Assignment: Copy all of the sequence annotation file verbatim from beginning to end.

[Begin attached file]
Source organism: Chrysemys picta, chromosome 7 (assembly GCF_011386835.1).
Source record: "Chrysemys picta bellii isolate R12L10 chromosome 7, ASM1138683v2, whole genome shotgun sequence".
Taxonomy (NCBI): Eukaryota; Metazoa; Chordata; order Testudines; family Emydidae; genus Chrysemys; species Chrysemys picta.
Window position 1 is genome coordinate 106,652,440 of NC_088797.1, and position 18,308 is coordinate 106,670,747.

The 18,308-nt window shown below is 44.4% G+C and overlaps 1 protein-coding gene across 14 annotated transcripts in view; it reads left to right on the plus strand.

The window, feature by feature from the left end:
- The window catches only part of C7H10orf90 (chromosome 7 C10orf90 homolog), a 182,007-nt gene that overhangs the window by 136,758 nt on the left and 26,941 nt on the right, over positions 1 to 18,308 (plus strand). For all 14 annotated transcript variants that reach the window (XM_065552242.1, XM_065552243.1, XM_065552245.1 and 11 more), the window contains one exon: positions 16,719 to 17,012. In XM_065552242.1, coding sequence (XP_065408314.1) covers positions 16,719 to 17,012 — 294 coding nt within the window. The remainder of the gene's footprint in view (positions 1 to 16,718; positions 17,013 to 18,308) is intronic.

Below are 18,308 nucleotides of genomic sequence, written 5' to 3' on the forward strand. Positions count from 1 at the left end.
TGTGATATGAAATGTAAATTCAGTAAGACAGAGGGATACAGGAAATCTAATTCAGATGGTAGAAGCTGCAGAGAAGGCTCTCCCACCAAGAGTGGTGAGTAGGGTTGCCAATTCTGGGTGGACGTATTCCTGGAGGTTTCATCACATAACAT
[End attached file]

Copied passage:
Source organism: Chrysemys picta, chromosome 7 (assembly GCF_011386835.1).
Source record: "Chrysemys picta bellii isolate R12L10 chromosome 7, ASM1138683v2, whole genome shotgun sequence".
Taxonomy (NCBI): Eukaryota; Metazoa; Chordata; order Testudines; family Emydidae; genus Chrysemys; species Chrysemys picta.
Window position 1 is genome coordinate 106,652,440 of NC_088797.1, and position 18,308 is coordinate 106,670,747.

The 18,308-nt window shown below is 44.4% G+C and overlaps 1 protein-coding gene across 14 annotated transcripts in view; it reads left to right on the plus strand.

The window, feature by feature from the left end:
- The window catches only part of C7H10orf90 (chromosome 7 C10orf90 homolog), a 182,007-nt gene that overhangs the window by 136,758 nt on the left and 26,941 nt on the right, over positions 1 to 18,308 (plus strand). For all 14 annotated transcript variants that reach the window (XM_065552242.1, XM_065552243.1, XM_065552245.1 and 11 more), the window contains one exon: positions 16,719 to 17,012. In XM_065552242.1, coding sequence (XP_065408314.1) covers positions 16,719 to 17,012 — 294 coding nt within the window. The remainder of the gene's footprint in view (positions 1 to 16,718; positions 17,013 to 18,308) is intronic.

Below are 18,308 nucleotides of genomic sequence, written 5' to 3' on the forward strand. Positions count from 1 at the left end.
TGTGATATGAAATGTAAATTCAGTAAGACAGAGGGATACAGGAAATCTAATTCAGATGGTAGAAGCTGCAGAGAAGGCTCTCCCACCAAGAGTGGTGAGTAGGGTTGCCAATTCTGGGTGGACGTATTCCTGGAGGTTTCATCACATAACAT